One of the real advantages of Steve only working four days a week is that every weekend is a long weekend. We’re taking advantage of the beautiful autumn weather to take a weekend down at Phillip Island. Yes, THAT Phillip Island which Matthew Guy is getting all het up about. My, he’s as cross as patch, isn’t he? I think he doth protest too much. Something very fishy about it all, I reckon. What a joke that IBAC can’t investigate politicians.
Nonetheless, I really don’t know why we don’t come down here more often. It’s only 90 minutes from Melbourne, on freeways the whole way. It really is quite beautiful.
We’re staying at a Genesta B&B in Cowes. Very nice it is, too. Full marks for having a top sheet and summer blanket that can be used instead of the pretty but stiflingly hot doona. I can’t work out why more places don’t do the same.
It’s on a quiet side street that abuts onto Westernport Bay, about three minutes walk away. Have you ever wondered why Westernport bay is actually located east of Port Phillip Bay? That’s because Bass, who named it, did not venture any further west than this before heading back up along the eastern coast. This bay WAS west of the coast that he had charted. Apparently the Bunurong name for it is Warn’marring. Given that Westernport Bay is east of Melbourne, that would be a pretty good case for renaming it, I reckon.
If you’ve been to Phillip Island (and most people in Melbourne have been at some stage), you’ll probably remember the Isle of Wight Hotel overlooking the pier.
Rather ordinary, I must admit, but I saw photographs of it at the local Historical Society this morning, and it was originally a mock-tudor hotel built in the early 1930s. It was rather attractive, and reminiscent of the guest houses that used to be in Marysville. It was built to replace an earlier wooden hotel that had been on the site and burnt down.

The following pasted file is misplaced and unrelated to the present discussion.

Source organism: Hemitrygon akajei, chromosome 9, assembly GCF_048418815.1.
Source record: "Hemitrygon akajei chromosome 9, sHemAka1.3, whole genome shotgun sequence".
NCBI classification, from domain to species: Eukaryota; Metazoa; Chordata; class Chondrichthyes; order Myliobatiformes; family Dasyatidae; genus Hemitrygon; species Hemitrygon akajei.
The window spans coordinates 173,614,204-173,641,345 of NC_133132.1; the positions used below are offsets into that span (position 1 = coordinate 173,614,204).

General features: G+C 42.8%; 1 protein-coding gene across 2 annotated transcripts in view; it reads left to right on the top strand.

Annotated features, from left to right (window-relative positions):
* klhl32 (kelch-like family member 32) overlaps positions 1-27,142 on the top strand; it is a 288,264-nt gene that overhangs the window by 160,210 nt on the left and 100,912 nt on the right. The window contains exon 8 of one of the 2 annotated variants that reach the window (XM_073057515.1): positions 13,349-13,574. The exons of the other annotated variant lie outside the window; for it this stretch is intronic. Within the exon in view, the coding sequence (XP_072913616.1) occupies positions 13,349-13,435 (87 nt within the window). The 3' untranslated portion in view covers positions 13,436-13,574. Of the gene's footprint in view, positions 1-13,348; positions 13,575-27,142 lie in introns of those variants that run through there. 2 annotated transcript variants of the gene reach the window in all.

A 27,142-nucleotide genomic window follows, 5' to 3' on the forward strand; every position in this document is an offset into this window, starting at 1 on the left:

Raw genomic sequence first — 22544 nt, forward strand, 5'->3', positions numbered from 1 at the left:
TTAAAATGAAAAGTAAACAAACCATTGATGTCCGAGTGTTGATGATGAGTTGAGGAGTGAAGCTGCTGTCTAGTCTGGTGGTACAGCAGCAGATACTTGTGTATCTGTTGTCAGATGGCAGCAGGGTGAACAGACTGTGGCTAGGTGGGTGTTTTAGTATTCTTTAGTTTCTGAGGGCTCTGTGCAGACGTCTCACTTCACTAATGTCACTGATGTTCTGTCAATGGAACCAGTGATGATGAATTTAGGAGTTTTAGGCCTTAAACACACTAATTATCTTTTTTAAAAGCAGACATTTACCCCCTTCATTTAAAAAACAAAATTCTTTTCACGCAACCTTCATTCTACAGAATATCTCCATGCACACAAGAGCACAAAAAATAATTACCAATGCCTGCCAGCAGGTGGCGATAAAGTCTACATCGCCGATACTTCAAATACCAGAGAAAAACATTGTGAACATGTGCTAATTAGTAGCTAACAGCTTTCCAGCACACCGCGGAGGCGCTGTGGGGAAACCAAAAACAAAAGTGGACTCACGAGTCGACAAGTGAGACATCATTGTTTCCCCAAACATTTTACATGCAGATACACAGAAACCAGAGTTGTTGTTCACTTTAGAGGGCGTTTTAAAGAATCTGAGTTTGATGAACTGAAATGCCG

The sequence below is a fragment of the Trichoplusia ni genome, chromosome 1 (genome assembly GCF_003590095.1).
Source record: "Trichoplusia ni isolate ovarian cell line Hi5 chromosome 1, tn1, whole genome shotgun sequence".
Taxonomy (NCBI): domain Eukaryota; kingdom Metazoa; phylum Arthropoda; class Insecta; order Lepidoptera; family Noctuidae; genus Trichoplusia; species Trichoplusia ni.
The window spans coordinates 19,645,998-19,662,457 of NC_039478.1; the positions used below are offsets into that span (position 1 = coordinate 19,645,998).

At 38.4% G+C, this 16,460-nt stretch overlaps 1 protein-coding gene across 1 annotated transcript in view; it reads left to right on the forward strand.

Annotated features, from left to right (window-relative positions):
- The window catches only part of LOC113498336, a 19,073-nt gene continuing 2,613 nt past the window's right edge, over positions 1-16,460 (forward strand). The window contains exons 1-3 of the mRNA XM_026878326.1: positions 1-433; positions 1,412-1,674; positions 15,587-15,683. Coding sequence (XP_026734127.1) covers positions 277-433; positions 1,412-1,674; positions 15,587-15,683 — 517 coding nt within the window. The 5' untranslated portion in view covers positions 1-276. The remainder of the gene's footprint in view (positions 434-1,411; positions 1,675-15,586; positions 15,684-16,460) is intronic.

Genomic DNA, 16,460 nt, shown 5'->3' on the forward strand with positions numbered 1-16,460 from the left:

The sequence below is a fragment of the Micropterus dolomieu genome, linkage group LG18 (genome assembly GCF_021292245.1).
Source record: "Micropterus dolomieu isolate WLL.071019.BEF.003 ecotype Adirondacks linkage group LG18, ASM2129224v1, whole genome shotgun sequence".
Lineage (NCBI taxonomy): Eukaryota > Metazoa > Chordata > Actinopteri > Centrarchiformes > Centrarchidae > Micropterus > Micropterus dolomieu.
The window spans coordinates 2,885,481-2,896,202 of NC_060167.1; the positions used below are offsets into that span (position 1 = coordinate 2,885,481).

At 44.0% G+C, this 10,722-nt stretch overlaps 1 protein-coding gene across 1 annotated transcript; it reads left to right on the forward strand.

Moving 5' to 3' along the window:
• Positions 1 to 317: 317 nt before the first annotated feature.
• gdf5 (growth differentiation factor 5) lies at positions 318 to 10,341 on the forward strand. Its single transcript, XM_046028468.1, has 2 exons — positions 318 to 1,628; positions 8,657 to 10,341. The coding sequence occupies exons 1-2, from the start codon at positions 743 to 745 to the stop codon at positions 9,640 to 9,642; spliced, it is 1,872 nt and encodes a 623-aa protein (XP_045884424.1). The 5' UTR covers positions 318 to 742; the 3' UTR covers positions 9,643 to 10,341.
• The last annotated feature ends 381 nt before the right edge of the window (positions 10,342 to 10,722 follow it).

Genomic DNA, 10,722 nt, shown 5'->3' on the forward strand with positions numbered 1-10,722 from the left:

Well, it ain’t there now. The site has been empty for four years. Is that a burning rat I smell?
Phillip Island is well known for its penguins and koalas. It’s a very popular destination for bus tours of international tourists who want a day trip to see furry animals.
We went to see the Penguins last night. I can’t quite remember the controversy over the Seal Rocks Centre or whatever it was…something about Jeff Kennett? Well, whatever it was then, it’s now a huge slick place full of shops and merchandise and cafeterias. Still, the penguins are the real show. The lights on the beach are dimmer than I remember them being, and you sit in two large ampitheatres facing the sea. At first you can’t see the penguins at all (although you can hear them), then they seem to just materialize out of the waves. They huddle in a little cluster like shy, giggling, stagestruck toddlers, they scuttle up in a group into the sand dunes. There were three main groups of them that we saw- there may have been more, but we decided to leave by then. The sky was clear and the stars magnificent. I was rather proud that I was able to identify Mars when it rose.
Then today over to Churchill Island. It’s a beautiful, tranquil spot. Thank you, Dick Hamer, for purchasing it for us all. Lt. Grant established the first farm there in 1801 although they can’t locate the exact site. Now surely that’s a 3-day job for Time Team, I reckon- the first white agricultural site in what is now Victoria? The first permanent settlers between 1860 and 1866 were Samuel and Winifred Pickersgill, but he lost possession of it in a card game. It was taken over by John and Sarah Rogers who lived there until 1872, when it was purchased by the successful stonemason and ex-Lord Mayor of Melbourne Samuel Amess. He built the holiday house that is the main building there today. You can read more about the history of Churchill Island here. I must dust off my copy of A.G.L. Shaw’s The History of the Port Phillip District when I get home and re-read those first chapters.